The band’s first single, “Awitin Mo at Isasayaw Ko,” was destined to dominate the airwaves and charted as an instant hit. The public’s overwhelming response to VST’s first album signaled the band’s massive appeal and star potential.
The group staged their first major concert at Cebu Coliseum. To celebrate the popularity and huge box office appeal of “Star Wars: A New Hope” at that time, VST themed their concert, “Galactica,” after the space adventure epic. The band members sported Darth Vader masks and matching black capes.
That first, successful concert undeniably started the “VST Mania” that created the band’s huge impact on Philippine pop culture.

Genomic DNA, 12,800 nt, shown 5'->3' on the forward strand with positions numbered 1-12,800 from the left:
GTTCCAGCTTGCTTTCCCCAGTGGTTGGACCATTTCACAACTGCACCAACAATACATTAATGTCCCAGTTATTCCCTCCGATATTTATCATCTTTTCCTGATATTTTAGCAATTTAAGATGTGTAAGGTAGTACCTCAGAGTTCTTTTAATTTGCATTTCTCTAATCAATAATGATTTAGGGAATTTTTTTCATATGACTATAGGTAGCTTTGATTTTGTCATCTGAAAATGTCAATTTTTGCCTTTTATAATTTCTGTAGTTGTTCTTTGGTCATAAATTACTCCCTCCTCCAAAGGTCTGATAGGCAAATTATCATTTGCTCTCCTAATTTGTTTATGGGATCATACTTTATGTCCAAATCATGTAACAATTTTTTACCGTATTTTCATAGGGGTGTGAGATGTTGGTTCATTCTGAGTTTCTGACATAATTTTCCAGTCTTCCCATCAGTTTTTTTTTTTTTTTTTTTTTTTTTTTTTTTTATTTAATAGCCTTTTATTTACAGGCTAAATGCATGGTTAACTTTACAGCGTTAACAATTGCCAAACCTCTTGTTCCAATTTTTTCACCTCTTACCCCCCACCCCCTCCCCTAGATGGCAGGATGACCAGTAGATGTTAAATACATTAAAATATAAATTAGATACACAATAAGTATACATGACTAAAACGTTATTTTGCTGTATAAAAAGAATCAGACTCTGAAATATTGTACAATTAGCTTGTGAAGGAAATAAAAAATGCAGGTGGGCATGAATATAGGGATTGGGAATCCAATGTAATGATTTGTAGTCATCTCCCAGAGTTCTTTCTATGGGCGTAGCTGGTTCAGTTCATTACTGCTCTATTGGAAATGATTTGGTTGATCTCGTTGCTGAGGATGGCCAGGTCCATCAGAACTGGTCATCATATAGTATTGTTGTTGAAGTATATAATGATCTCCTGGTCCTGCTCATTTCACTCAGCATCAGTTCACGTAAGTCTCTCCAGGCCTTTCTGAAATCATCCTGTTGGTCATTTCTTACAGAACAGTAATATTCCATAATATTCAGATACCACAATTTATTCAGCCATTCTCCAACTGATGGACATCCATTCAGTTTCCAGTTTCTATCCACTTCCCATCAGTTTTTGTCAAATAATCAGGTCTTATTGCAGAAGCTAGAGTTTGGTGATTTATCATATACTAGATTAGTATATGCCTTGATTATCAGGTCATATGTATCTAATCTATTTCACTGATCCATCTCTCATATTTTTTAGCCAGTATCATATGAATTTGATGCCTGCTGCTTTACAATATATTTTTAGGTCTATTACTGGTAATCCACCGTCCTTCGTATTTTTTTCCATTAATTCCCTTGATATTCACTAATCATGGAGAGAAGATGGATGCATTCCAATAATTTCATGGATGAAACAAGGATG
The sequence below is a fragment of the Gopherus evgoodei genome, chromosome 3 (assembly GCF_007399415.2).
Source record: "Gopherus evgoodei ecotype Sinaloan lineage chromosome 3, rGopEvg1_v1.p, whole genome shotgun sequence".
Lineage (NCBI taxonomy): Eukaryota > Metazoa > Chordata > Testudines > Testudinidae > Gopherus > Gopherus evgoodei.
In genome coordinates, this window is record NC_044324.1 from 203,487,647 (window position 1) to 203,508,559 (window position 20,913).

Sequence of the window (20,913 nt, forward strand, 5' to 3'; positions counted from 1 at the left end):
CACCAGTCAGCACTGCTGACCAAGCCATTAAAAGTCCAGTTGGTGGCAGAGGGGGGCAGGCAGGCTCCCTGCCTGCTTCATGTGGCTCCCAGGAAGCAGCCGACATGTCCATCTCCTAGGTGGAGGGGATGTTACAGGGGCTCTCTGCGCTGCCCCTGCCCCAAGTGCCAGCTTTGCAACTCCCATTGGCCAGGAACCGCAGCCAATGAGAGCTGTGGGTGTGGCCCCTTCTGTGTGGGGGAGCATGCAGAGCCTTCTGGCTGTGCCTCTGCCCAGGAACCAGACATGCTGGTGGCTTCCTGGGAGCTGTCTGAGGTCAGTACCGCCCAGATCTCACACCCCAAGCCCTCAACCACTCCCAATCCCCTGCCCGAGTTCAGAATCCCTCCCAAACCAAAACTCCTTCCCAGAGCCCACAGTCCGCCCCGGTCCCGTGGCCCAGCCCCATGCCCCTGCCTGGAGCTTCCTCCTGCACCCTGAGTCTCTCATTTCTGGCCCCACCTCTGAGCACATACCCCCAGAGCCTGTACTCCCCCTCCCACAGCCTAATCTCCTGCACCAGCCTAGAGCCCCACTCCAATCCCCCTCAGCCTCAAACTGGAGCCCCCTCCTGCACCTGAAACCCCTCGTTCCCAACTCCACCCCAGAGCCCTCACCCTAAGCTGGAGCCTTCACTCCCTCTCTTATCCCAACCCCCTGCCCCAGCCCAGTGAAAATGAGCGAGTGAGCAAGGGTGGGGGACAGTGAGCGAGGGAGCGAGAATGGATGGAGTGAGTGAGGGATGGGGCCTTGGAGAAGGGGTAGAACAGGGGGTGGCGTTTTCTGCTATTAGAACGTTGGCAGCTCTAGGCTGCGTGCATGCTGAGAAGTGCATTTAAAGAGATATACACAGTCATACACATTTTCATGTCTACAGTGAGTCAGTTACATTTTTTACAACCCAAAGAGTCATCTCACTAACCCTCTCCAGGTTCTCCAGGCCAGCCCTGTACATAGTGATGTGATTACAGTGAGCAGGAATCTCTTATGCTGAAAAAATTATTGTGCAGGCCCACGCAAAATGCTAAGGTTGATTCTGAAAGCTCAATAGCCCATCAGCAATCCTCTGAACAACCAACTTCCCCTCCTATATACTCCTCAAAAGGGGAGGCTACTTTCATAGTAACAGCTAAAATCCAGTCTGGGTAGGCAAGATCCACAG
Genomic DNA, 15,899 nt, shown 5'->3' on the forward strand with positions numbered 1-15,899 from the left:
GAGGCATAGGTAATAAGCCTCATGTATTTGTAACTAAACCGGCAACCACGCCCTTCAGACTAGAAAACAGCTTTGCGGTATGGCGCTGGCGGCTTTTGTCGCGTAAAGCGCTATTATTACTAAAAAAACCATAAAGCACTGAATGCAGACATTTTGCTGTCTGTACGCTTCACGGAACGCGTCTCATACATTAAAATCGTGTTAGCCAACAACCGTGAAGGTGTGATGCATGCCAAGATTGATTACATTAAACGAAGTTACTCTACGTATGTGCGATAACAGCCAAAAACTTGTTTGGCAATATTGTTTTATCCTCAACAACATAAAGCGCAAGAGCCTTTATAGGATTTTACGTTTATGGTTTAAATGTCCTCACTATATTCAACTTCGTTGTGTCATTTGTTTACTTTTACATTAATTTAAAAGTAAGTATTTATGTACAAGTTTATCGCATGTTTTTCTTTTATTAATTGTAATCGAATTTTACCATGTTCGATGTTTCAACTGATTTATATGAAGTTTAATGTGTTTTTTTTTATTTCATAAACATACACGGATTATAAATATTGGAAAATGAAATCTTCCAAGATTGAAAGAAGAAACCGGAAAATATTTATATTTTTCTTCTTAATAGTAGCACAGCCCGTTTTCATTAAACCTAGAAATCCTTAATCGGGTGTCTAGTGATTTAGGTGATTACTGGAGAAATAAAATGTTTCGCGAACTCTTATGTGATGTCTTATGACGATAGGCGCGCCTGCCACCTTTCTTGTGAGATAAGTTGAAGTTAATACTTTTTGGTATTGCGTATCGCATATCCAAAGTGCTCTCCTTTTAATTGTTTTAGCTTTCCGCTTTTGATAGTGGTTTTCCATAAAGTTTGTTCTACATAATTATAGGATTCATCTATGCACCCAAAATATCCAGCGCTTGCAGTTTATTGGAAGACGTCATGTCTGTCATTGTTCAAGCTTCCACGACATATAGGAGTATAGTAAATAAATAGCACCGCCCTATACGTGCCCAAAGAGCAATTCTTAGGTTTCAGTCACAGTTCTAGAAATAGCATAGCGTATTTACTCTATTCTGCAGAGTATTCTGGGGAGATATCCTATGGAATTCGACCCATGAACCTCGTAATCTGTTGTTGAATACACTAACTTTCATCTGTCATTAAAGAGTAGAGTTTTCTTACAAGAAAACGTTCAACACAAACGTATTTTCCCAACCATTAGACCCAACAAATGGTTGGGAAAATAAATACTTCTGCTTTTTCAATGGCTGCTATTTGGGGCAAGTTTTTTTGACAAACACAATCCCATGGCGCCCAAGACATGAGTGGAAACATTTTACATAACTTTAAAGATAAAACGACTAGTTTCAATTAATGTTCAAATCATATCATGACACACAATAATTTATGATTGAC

“In those days, we couldn’t go to a store and buy band merchandise,” recalled Roger Rigor. “We would be greeted by fans in our concerts and they would be wearing VST T-shirts that they customized themselves. That was something that always delighted us. The love and dedication we get from our fans, to this day, are awe-inspiring.”
In all of the five, full-length album releases of VST & Company, Spanky was credited as the executive producer. The albums were released by Vicor Music Corporation. They performed all over the Philippines, with shows in Cebu, Baguio, and Cagayan de Oro.
“What we thought as first as a quick stint in recording turned out to be life-changing,” Roger said. “It is important to note here that VST was already a barkada to start with. The popularity of the songs in the ‘70s exposed the guys to the rollercoaster demands of being pop idols.